ENERGY - How Wind Turbines Work
is a form of solar energy. Winds
are caused by the uneven heating
of the atmosphere by the sun,
the irregularities of the earth's
surface, and rotation of the earth.
Wind flow patterns are modified
by the earth's terrain, bodies
of water, and vegetation. Humans
use this wind flow, or motion
energy, for many purposes: sailing,
flying a kite, and even generating
The terms wind energy or wind
power describe the process by
which the wind is used to generate
mechanical power or electricity.
Wind turbines convert the kinetic
energy in the wind into mechanical
power. This mechanical power
can be used for specific tasks
(such as grinding grain or pumping
water) or a generator can convert
this mechanical power into electricity.
So how do wind turbines make
electricity? Simply stated,
a wind turbine works the opposite
of a fan. Instead of using electricity
to make wind, like a fan, wind
turbines use wind to make electricity.
The wind turns the blades, which
spin a shaft, which connects
to a generator and makes electricity.
Take a look inside a wind turbine
to see the various parts. View
the wind turbine animation to
see how a wind turbine works.
This aerial view of a wind
power plant shows how a group
of wind turbines can make electricity
for the utility grid. The electricity
is sent through transmission
and distribution lines to homes,
businesses, schools, and so
|Types of Wind Turbines :
wind turbines fall into
two basic groups: the
as shown in the photo,
and the vertical-axis
design, like the eggbeater-style
Darrieus model, named
after its French inventor.
wind turbines typically
either have two or three
blades. These three-bladed
wind turbines are operated
with the blades facing
into the wind.
|Sizes of Wind Turbines :
turbines range in size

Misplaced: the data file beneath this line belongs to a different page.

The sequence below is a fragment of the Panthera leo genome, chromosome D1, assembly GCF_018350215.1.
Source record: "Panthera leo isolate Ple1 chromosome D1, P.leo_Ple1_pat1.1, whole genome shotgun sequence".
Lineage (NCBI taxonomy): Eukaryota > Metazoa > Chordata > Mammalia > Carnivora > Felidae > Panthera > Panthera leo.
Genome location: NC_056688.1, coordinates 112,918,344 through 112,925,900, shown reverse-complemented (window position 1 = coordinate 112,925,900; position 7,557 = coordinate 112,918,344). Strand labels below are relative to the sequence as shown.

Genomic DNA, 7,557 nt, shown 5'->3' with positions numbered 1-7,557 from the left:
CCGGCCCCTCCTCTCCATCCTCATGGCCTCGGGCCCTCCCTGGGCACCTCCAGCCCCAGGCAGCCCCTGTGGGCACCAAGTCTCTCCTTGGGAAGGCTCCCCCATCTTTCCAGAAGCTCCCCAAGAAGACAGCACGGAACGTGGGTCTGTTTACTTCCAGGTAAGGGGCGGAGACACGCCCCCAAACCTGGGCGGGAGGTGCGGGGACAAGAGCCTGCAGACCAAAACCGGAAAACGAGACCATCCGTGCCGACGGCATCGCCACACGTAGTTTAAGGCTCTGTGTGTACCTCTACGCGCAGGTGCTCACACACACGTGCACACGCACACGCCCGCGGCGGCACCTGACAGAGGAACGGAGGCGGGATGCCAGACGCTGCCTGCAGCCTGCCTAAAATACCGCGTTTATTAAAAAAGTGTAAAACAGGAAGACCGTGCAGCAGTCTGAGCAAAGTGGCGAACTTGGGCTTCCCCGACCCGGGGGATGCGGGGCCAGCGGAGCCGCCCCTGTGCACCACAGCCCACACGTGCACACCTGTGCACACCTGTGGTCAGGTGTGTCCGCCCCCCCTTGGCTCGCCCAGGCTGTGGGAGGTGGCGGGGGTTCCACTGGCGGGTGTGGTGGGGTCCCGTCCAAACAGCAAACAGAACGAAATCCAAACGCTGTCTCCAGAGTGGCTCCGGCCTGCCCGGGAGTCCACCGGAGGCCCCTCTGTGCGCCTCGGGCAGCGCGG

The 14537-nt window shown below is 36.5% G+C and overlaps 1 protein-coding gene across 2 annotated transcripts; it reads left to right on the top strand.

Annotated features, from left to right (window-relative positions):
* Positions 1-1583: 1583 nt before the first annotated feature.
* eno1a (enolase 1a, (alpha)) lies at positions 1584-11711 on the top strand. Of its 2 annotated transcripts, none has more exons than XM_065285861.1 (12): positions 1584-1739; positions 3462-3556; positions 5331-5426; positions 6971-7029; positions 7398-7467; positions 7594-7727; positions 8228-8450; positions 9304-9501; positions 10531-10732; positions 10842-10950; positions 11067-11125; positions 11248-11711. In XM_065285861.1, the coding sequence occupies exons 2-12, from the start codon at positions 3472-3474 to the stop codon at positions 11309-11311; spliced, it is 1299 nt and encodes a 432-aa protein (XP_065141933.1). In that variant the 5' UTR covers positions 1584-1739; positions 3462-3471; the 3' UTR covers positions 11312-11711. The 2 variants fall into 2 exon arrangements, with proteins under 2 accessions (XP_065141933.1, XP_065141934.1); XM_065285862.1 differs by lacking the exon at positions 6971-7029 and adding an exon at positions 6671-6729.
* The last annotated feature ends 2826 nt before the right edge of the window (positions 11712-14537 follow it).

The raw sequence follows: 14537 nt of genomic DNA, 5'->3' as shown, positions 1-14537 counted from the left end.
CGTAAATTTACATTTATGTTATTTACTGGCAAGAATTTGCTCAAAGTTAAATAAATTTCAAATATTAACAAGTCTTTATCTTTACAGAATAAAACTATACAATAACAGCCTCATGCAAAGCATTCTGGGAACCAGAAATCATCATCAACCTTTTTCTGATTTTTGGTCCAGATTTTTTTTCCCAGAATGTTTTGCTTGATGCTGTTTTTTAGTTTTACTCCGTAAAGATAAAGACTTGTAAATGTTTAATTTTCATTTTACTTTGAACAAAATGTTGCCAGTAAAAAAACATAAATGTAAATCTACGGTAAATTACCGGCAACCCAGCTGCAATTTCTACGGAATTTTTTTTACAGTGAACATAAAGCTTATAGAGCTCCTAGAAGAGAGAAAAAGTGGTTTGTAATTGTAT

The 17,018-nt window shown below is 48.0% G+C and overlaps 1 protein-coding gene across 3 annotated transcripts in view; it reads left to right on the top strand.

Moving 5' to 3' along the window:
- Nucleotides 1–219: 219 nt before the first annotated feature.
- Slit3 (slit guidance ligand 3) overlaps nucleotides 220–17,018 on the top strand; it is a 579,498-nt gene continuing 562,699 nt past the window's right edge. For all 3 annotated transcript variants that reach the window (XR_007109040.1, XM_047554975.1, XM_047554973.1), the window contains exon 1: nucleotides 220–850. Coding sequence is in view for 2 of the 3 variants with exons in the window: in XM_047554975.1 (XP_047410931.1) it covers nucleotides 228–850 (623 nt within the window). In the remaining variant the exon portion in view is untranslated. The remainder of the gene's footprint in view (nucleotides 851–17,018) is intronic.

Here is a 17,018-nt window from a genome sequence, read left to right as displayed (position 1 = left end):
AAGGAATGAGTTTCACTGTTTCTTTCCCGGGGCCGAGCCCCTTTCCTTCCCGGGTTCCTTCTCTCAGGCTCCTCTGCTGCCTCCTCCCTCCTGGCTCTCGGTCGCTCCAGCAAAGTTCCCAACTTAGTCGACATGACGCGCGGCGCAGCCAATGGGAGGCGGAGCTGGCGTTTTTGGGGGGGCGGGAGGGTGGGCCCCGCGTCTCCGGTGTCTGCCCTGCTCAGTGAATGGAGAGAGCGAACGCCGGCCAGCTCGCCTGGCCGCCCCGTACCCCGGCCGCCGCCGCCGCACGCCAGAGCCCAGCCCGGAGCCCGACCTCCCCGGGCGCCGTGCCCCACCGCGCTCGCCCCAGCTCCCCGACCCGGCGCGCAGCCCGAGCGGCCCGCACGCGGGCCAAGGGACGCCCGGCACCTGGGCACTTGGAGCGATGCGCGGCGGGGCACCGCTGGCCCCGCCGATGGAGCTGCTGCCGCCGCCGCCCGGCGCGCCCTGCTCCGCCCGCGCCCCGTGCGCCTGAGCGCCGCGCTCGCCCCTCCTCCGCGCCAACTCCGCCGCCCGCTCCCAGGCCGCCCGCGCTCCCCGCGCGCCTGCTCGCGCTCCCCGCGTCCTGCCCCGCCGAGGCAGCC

from 100 kilowatts to
as large as several megawatts.
Larger turbines are grouped
together into wind farms,
which provide bulk power
to the electrical grid.
small turbines, below
100 kilowatts, are used
for homes, telecommunications
dishes, or water pumping.
Small turbines are sometimes
used in connection with
diesel generators, batteries,
and photovoltaic systems.
These systems are called
hybrid wind systems
and are typically used
in remote, off-grid
locations, where a connection
to the utility grid
is not available.
the Wind Turbine:
Measures the wind speed and transmits
wind speed data to the controller.
Most turbines have either two
or three blades. Wind blowing
over the blades causes the blades
to "lift" and rotate.
A disc brake, which can be applied
mechanically, electrically, or
hydraulically to stop the rotor
The controller starts up the machine
at wind speeds of about 8 to 16
miles per hour (mph) and shuts
off the machine at about 55 mph.
Turbines do not operate at wind
speeds above about 55 mph because
they might be damaged by the high
Gears connect the low-speed shaft
to the high-speed shaft and increase
the rotational speeds from about
30 to 60 rotations per minute
(rpm) to about 1000 to 1800 rpm,
the rotational speed required
by most generators to produce
electricity. The gear box is a
costly (and heavy) part of the
wind turbine and engineers are
generators that operate at lower
rotational speeds and don't need
Usually an off-the-shelf induction
generator that produces 60-cycle
Drives the generator.
The rotor turns the low-speed
shaft at about 30 to 60 rotations
The nacelle sits atop the tower
and contains the gear box, low-
and high-speed shafts, generator,
controller, and brake. Some nacelles
are large enough for a helicopter
to land on.
Blades are turned, or pitched,
out of the wind to control the
rotor speed and keep the rotor
from turning in winds that are
too high or too low to produce
The blades and the hub together
are called the rotor.
Towers are made from tubular steel
(shown here), concrete, or steel
lattice. Because wind speed increases
with height, taller towers enable
turbines to capture more energy
and generate more electricity.
This is an "upwind"
turbine, so-called because it
operates facing into the wind.
Other turbines are designed to
run "downwind," facing
away from the wind.
Measures wind direction and communicates
with the yaw drive to orient the
turbine properly with respect
to the wind.
Upwind turbines face into the
wind; the yaw drive is used to
keep the rotor facing into the
wind as the wind direction changes.
Downwind turbines don't require
a yaw drive, the wind blows the
Powers the yaw drive.